Page:Southern Historical Society Papers volume 36.djvu/250

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Southern Historical Society Papers.

North can put up their fine monuments in the South, right under our noses, falsifying history, and think it is all right, but the Southern people must say nothing. The Grand Army of which he was commander-in-chief, has been objecting to using histories in the Southern schools not written by Northern authors, teaching our children that we were rebels, traitors, knaves, liars and the most brutal people living.

Unfortunately, the South has always depended upon the North for their textbooks; but when the war was over and they sent down here such infamous stuff to poison the minds of our children, we had simply to throw it out, and have published histories of our own. I will illustrate the case of one little public school girl in Nashville, Tenn. Soon after the war, upon being called to her history class, she told the teacher that she had no lesson, and when asked the reason, informed her that she had burned up her history. When being reproved for having done so, the little girl informed her that she would not study a history so full of lies as hers was, and went on to explain that her history stated that the Confederates were whipped at the battle of Chickamauga. The fact of the case is that the battle was begun at Crawfish Springs, thirteen miles south of Chattanooga, and on the evening of the second day all of the Yankees were cowering under the banks of the Tennessee River in Chattanooga, and the Confederates were on Missionary Ridge, a mile and a half from the river, their army not only being whipped, but all of it except Thomas's corp, having been panicked. Now, this army was whipped and driven thirteen miles, and yet their historians claim the victory. Our little children knew better and simply resented it.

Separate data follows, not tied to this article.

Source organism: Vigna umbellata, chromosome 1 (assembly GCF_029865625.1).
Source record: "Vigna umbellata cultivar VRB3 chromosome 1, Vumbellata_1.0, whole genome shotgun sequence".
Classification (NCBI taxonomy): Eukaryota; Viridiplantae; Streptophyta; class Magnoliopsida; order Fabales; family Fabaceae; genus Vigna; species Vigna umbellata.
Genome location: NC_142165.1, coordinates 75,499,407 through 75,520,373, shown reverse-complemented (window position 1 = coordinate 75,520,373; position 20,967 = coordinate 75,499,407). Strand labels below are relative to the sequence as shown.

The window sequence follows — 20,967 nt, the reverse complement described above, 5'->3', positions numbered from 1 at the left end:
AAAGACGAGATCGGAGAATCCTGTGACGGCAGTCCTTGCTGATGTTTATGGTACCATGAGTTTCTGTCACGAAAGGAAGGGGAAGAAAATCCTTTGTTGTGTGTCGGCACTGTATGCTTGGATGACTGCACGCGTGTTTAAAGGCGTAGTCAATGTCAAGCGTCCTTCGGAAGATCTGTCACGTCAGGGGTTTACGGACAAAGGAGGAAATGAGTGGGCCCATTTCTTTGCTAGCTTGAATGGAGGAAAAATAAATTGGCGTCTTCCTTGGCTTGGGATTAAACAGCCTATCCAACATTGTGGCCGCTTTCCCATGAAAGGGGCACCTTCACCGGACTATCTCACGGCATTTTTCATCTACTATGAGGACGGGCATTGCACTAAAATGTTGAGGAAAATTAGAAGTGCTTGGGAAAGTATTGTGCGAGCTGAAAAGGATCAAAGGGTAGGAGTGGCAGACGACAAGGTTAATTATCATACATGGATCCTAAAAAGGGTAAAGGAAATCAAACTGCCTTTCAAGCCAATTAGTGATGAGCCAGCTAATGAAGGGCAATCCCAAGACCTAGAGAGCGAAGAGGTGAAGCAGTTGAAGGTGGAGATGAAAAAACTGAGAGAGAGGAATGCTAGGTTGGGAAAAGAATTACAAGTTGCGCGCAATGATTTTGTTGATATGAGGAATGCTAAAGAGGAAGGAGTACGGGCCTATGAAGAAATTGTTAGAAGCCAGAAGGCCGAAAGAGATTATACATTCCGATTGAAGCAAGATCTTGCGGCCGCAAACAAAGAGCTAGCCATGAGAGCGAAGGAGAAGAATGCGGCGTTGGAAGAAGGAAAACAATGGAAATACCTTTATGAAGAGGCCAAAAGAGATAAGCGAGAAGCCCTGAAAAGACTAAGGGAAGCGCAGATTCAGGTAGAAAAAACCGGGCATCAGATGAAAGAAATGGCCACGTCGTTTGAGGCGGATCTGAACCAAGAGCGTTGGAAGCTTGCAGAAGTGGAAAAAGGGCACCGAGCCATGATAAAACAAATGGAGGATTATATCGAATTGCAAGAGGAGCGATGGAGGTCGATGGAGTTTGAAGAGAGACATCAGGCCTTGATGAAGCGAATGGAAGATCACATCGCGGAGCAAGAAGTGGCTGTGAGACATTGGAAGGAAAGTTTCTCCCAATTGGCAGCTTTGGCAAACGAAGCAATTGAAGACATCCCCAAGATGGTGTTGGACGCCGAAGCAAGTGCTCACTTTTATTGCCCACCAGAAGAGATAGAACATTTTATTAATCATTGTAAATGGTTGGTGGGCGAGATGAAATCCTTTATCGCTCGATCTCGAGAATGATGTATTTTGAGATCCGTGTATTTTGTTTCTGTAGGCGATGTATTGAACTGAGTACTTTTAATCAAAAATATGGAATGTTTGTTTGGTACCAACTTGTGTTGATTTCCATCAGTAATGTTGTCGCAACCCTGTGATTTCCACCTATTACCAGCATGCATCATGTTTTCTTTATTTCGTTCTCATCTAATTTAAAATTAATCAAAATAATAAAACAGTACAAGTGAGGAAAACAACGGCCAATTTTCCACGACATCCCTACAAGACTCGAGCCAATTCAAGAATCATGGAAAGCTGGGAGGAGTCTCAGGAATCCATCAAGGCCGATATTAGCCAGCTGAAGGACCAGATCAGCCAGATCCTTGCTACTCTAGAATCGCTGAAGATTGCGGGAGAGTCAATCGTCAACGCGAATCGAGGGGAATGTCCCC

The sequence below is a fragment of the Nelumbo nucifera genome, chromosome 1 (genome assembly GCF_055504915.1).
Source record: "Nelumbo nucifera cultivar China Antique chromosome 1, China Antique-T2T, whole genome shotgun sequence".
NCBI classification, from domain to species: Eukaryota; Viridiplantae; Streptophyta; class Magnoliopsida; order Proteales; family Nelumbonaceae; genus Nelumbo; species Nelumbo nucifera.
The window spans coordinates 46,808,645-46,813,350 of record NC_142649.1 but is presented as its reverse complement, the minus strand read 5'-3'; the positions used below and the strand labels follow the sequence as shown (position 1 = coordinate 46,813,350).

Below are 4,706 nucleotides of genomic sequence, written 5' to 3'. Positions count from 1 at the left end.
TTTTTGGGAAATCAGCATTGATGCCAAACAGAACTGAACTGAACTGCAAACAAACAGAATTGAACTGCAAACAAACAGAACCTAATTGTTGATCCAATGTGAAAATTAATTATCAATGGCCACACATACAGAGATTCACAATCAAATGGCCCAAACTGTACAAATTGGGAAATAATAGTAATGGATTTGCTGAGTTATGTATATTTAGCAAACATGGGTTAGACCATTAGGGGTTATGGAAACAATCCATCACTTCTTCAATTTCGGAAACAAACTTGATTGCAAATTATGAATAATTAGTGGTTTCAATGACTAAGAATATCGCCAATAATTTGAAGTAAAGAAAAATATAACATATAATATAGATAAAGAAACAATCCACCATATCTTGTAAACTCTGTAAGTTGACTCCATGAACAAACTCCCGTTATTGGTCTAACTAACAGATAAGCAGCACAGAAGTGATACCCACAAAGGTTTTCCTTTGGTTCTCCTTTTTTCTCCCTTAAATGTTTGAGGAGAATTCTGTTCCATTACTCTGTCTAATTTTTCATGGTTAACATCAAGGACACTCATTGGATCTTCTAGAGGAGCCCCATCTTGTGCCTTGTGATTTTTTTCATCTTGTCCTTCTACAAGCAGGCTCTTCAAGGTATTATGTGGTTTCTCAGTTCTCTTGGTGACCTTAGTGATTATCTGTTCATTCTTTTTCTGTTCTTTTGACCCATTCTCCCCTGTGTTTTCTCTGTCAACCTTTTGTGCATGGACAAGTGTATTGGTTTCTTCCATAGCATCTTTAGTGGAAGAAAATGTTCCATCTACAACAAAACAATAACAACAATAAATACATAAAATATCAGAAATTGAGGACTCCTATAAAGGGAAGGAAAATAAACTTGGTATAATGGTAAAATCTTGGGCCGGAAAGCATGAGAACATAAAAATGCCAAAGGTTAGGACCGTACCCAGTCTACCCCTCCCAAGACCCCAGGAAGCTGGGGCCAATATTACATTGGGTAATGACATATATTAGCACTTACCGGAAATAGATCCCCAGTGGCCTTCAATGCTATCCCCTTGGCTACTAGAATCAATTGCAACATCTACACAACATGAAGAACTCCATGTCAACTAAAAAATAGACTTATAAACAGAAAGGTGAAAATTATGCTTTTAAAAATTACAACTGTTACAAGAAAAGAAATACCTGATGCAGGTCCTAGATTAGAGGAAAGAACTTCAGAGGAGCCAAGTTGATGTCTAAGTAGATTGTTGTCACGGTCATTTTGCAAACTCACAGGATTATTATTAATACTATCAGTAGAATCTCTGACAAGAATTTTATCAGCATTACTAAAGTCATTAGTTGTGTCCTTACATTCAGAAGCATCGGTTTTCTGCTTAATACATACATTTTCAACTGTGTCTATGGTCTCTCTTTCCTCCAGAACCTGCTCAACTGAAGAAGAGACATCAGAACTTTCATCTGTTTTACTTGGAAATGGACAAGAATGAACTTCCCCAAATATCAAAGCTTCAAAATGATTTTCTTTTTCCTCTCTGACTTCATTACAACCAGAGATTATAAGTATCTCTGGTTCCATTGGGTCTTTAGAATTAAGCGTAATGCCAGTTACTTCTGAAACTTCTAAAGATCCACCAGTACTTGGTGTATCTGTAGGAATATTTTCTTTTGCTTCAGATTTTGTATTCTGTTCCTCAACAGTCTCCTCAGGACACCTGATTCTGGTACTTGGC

Corporal Tanner holds the Confederate government responsible for the treatment of the prisoners, and says it was their duty to treat them humanely, whether the United States government would agree to an exchange or not. He therefore agrees that his government refused to exchange the prisoners.

In the next paragraph, he says, "The plea that it could not have fed them better is conclusively refuted by the fact that when Sherman passed through that country he found an abundance of provisions for his great army of 60,000 men." Yes, we